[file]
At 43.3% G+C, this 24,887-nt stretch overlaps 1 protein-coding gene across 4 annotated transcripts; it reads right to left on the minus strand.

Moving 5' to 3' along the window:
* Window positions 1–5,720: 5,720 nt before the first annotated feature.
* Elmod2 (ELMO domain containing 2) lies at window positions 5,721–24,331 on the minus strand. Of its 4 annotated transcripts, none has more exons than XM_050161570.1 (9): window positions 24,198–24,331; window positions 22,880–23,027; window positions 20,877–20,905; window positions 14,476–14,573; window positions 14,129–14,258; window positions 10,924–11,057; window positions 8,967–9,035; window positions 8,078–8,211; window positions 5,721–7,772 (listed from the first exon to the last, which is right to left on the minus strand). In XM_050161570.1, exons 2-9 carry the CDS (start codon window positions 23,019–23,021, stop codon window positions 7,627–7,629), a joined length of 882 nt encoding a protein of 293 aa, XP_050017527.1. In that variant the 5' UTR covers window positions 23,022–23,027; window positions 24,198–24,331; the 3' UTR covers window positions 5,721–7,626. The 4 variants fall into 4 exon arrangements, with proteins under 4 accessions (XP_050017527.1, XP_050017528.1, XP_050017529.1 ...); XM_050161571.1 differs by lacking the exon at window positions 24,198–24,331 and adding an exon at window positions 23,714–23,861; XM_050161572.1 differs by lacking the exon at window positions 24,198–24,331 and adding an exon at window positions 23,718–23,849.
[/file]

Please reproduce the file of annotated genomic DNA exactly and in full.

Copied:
At 43.3% G+C, this 24,887-nt stretch overlaps 1 protein-coding gene across 4 annotated transcripts; it reads right to left on the minus strand.

Moving 5' to 3' along the window:
* Window positions 1–5,720: 5,720 nt before the first annotated feature.
* Elmod2 (ELMO domain containing 2) lies at window positions 5,721–24,331 on the minus strand. Of its 4 annotated transcripts, none has more exons than XM_050161570.1 (9): window positions 24,198–24,331; window positions 22,880–23,027; window positions 20,877–20,905; window positions 14,476–14,573; window positions 14,129–14,258; window positions 10,924–11,057; window positions 8,967–9,035; window positions 8,078–8,211; window positions 5,721–7,772 (listed from the first exon to the last, which is right to left on the minus strand). In XM_050161570.1, exons 2-9 carry the CDS (start codon window positions 23,019–23,021, stop codon window positions 7,627–7,629), a joined length of 882 nt encoding a protein of 293 aa, XP_050017527.1. In that variant the 5' UTR covers window positions 23,022–23,027; window positions 24,198–24,331; the 3' UTR covers window positions 5,721–7,626. The 4 variants fall into 4 exon arrangements, with proteins under 4 accessions (XP_050017527.1, XP_050017528.1, XP_050017529.1 ...); XM_050161571.1 differs by lacking the exon at window positions 24,198–24,331 and adding an exon at window positions 23,714–23,861; XM_050161572.1 differs by lacking the exon at window positions 24,198–24,331 and adding an exon at window positions 23,718–23,849.